In baseball, nine players on the field have distinct skill sets, some similar and some quite different. Each player is responsible for a designated role and area on the field. And each player’s effectiveness can be tracked with different statistics, such as an Earned Run Average (ERA) for pitchers only. However, despite the diversity in skill sets and roles to play, all nine players have shared goals. The most obvious is winning, but others include pulling out of a slump together or communicating on the field. Also, all players have statistics they share, such as batting average (at least in the National League). They are all measured for their effectiveness as a player and contribution to the team.
Similarly, the nine subregions of LA County are all unique and have different priorities and challenges. And they are all part of one region that will be receiving an unprecedented influx of infrastructure funding, supported by voters willing to tax themselves to improve their transportation systems. Maintaining a safe, reliable, and accessible transportation system is a reasonable universal goal. LA County can create shared regionwide goals to 1) reduce traffic fatalities/injuries, 2) improve system service, and 3) serve our most vulnerable system users. This would allow flexibility for each subregion to add further local goals, but more importantly, measure their impact in ways that fit their unique priorities and challenges.
It is time for the nine subregions to play ball together, striving for shared regional transportation goals and measuring progress towards those goals while determining local priorities that need to be measured for effectiveness as well. This comes at a critical point in deciding how LA County will invest these transportation funds with accountability and transparency. It is time for playoff baseball.
General Meeting Recap
The PAC work plan outlines a schedule of 11 policy papers that Metro is drafting to provide a landscape of key issues shaping its pending Long-Range Transportation Plan (LRTP) update. The topics cover a broad range and stakeholders interested in a deeper dive into the policies can contact their PAC representatives to learn more about a particular policy issue(s). Topics include: Transit-Oriented Communities; Transportation Equity; Public-Private Partnerships; Project Delivery; Innovation, Trends & Disrupters; Active Transportation; Sustainability; Accelerators/Decelerators; Roadway Network Mobility; Access to Transit; and Goods Movement.
Metro then gave a progress report on the LRTP, its financial forecast, and an Acceleration/Deceleration criteria for Metro projects. The financial forecast will be presented during the October 18 Metro Planning & Programming Subcommittee and include a baseline of the LRTP. A more detailed workshop is currently being scheduled for that morning and Investing in Place will update our partners when we learn more details. The Acceleration/Deceleration criteria is a new tool currently being developed by Metro staff to apply flexibility to planned Measure M projects and their implementation timelines. This will not transfer funding from one project to another, but could prioritize the implementation of a project that shows newfound readiness in funding, partnerships, or innovations. Conversely, the criteria could choose to delay implementation of a project that gains unexpected delays in favor of a project with more readiness. The Acc/Dec criteria will be presented as a draft to the Metro board this month on October 26.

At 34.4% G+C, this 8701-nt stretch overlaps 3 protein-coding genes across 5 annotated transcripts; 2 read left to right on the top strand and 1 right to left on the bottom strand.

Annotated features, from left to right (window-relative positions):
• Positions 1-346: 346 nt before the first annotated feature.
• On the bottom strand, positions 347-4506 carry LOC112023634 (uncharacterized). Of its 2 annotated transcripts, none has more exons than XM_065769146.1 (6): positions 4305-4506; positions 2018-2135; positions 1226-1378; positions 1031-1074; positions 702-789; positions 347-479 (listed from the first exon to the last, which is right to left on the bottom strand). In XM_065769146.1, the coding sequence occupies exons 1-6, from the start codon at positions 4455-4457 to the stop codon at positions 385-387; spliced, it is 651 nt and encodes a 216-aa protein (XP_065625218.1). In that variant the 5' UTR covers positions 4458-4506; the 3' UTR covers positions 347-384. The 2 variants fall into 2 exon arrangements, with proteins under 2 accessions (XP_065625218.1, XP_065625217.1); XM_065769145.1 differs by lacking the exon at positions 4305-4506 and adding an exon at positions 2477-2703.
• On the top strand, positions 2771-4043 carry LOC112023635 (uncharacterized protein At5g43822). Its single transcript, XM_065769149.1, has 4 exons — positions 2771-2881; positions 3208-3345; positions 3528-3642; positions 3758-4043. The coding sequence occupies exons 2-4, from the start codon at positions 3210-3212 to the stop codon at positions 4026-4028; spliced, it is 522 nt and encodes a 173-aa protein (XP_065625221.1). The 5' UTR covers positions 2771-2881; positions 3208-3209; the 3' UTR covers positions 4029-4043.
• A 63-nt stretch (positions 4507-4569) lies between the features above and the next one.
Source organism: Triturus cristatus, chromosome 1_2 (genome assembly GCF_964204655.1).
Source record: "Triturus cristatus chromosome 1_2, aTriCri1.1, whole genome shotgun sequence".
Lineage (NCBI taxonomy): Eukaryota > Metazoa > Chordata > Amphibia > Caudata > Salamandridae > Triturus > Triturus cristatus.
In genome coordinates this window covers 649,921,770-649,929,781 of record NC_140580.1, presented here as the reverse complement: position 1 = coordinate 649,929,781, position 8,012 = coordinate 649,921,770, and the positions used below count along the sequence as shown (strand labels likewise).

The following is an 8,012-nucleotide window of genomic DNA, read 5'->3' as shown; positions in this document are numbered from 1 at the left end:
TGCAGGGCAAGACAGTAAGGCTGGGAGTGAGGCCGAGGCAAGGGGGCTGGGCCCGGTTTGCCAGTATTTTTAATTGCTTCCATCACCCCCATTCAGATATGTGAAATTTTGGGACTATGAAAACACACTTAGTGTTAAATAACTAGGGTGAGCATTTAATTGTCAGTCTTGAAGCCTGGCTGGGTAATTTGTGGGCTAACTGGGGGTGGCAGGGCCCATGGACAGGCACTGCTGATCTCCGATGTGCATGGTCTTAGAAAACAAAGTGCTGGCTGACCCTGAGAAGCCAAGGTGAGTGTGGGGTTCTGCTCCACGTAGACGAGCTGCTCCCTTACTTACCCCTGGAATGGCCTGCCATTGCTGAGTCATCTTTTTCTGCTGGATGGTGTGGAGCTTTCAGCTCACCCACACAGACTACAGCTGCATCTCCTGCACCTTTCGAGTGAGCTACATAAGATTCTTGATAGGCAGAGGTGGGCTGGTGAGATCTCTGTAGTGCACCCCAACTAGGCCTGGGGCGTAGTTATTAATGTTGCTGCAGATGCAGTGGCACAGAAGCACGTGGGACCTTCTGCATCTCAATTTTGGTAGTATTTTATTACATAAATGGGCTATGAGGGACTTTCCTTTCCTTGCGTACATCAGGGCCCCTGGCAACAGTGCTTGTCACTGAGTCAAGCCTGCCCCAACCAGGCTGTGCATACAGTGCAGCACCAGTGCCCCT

Metro also shared calculations of the 0.5% of MSP funds that would go to subregions for program administration costs over the next five years. This set aside could be used to contract outside organizations to support community engagement or tracking performance measures. It could also be used to support subregion members in project development for their MSP allocation. The process for each subregion to determine how to spend the 0.5% administrative budget is not standardized across the County and is not expected to be. Each subregion–and its member jurisdictions–will be able to invest this set-aside as they deem appropriate. Calculations for each subregion can be found on page 3 here.